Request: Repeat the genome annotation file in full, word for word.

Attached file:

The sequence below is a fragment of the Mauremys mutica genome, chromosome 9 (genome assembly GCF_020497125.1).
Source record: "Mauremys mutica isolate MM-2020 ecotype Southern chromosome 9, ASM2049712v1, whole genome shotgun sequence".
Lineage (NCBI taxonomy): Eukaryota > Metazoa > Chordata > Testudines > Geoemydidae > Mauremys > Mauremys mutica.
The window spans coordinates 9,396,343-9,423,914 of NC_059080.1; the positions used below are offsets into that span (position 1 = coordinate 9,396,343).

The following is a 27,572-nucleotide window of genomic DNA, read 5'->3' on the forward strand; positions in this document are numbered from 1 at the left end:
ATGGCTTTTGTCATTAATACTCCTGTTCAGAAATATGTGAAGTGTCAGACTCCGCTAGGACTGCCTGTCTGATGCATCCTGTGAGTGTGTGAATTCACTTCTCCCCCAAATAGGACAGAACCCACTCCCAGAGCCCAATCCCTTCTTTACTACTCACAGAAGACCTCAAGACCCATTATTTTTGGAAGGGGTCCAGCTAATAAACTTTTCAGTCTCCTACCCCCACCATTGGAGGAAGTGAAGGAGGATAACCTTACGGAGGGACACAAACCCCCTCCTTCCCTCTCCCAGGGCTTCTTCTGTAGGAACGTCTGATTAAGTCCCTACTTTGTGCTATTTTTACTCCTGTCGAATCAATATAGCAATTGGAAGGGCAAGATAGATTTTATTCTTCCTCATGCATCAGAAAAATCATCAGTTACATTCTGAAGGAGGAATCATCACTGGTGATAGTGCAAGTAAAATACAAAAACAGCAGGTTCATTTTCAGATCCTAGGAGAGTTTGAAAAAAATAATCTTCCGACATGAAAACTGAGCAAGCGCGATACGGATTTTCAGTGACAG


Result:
The sequence below is a fragment of the Mauremys mutica genome, chromosome 9 (genome assembly GCF_020497125.1).
Source record: "Mauremys mutica isolate MM-2020 ecotype Southern chromosome 9, ASM2049712v1, whole genome shotgun sequence".
Lineage (NCBI taxonomy): Eukaryota > Metazoa > Chordata > Testudines > Geoemydidae > Mauremys > Mauremys mutica.
The window spans coordinates 9,396,343-9,423,914 of NC_059080.1; the positions used below are offsets into that span (position 1 = coordinate 9,396,343).

The following is a 27,572-nucleotide window of genomic DNA, read 5'->3' on the forward strand; positions in this document are numbered from 1 at the left end:
ATGGCTTTTGTCATTAATACTCCTGTTCAGAAATATGTGAAGTGTCAGACTCCGCTAGGACTGCCTGTCTGATGCATCCTGTGAGTGTGTGAATTCACTTCTCCCCCAAATAGGACAGAACCCACTCCCAGAGCCCAATCCCTTCTTTACTACTCACAGAAGACCTCAAGACCCATTATTTTTGGAAGGGGTCCAGCTAATAAACTTTTCAGTCTCCTACCCCCACCATTGGAGGAAGTGAAGGAGGATAACCTTACGGAGGGACACAAACCCCCTCCTTCCCTCTCCCAGGGCTTCTTCTGTAGGAACGTCTGATTAAGTCCCTACTTTGTGCTATTTTTACTCCTGTCGAATCAATATAGCAATTGGAAGGGCAAGATAGATTTTATTCTTCCTCATGCATCAGAAAAATCATCAGTTACATTCTGAAGGAGGAATCATCACTGGTGATAGTGCAAGTAAAATACAAAAACAGCAGGTTCATTTTCAGATCCTAGGAGAGTTTGAAAAAAATAATCTTCCGACATGAAAACTGAGCAAGCGCGATACGGATTTTCAGTGACAG